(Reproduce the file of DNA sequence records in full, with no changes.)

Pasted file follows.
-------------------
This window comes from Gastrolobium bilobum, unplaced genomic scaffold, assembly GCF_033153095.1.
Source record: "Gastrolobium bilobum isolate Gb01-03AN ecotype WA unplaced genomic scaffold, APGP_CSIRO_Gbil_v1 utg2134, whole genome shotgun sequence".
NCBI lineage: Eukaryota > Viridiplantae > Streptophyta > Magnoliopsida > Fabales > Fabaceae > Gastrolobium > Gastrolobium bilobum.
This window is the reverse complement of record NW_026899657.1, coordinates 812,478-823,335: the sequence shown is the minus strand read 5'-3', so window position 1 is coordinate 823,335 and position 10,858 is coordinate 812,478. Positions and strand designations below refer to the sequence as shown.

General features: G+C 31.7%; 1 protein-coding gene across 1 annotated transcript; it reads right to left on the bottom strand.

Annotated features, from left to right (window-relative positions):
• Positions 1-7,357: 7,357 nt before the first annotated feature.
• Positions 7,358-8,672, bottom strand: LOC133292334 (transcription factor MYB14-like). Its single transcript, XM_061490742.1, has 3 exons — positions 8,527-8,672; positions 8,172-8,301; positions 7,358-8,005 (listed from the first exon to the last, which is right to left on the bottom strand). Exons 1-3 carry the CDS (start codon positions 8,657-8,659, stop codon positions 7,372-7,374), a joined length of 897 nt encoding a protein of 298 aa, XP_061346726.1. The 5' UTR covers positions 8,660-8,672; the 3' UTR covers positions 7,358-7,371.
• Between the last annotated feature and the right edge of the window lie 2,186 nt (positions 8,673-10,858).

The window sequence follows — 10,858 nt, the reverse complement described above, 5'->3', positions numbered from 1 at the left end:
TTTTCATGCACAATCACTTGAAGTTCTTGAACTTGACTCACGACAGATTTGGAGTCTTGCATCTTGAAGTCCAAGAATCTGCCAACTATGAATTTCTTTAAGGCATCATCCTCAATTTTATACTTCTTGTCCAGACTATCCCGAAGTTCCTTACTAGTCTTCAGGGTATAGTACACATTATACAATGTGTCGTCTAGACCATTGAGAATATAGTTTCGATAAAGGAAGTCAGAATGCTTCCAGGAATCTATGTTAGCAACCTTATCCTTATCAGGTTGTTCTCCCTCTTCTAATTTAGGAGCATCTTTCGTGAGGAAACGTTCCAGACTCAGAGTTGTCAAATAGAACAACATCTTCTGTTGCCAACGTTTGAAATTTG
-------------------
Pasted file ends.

This window comes from Gastrolobium bilobum, unplaced genomic scaffold, assembly GCF_033153095.1.
Source record: "Gastrolobium bilobum isolate Gb01-03AN ecotype WA unplaced genomic scaffold, APGP_CSIRO_Gbil_v1 utg2134, whole genome shotgun sequence".
NCBI lineage: Eukaryota > Viridiplantae > Streptophyta > Magnoliopsida > Fabales > Fabaceae > Gastrolobium > Gastrolobium bilobum.
This window is the reverse complement of record NW_026899657.1, coordinates 812,478-823,335: the sequence shown is the minus strand read 5'-3', so window position 1 is coordinate 823,335 and position 10,858 is coordinate 812,478. Positions and strand designations below refer to the sequence as shown.

General features: G+C 31.7%; 1 protein-coding gene across 1 annotated transcript; it reads right to left on the bottom strand.

Annotated features, from left to right (window-relative positions):
• Positions 1-7,357: 7,357 nt before the first annotated feature.
• Positions 7,358-8,672, bottom strand: LOC133292334 (transcription factor MYB14-like). Its single transcript, XM_061490742.1, has 3 exons — positions 8,527-8,672; positions 8,172-8,301; positions 7,358-8,005 (listed from the first exon to the last, which is right to left on the bottom strand). Exons 1-3 carry the CDS (start codon positions 8,657-8,659, stop codon positions 7,372-7,374), a joined length of 897 nt encoding a protein of 298 aa, XP_061346726.1. The 5' UTR covers positions 8,660-8,672; the 3' UTR covers positions 7,358-7,371.
• Between the last annotated feature and the right edge of the window lie 2,186 nt (positions 8,673-10,858).

The window sequence follows — 10,858 nt, the reverse complement described above, 5'->3', positions numbered from 1 at the left end:
TTTTCATGCACAATCACTTGAAGTTCTTGAACTTGACTCACGACAGATTTGGAGTCTTGCATCTTGAAGTCCAAGAATCTGCCAACTATGAATTTCTTTAAGGCATCATCCTCAATTTTATACTTCTTGTCCAGACTATCCCGAAGTTCCTTACTAGTCTTCAGGGTATAGTACACATTATACAATGTGTCGTCTAGACCATTGAGAATATAGTTTCGATAAAGGAAGTCAGAATGCTTCCAGGAATCTATGTTAGCAACCTTATCCTTATCAGGTTGTTCTCCCTCTTCTAATTTAGGAGCATCTTTCGTGAGGAAACGTTCCAGACTCAGAGTTGTCAAATAGAACAACATCTTCTGTTGCCAACGTTTGAAATTTG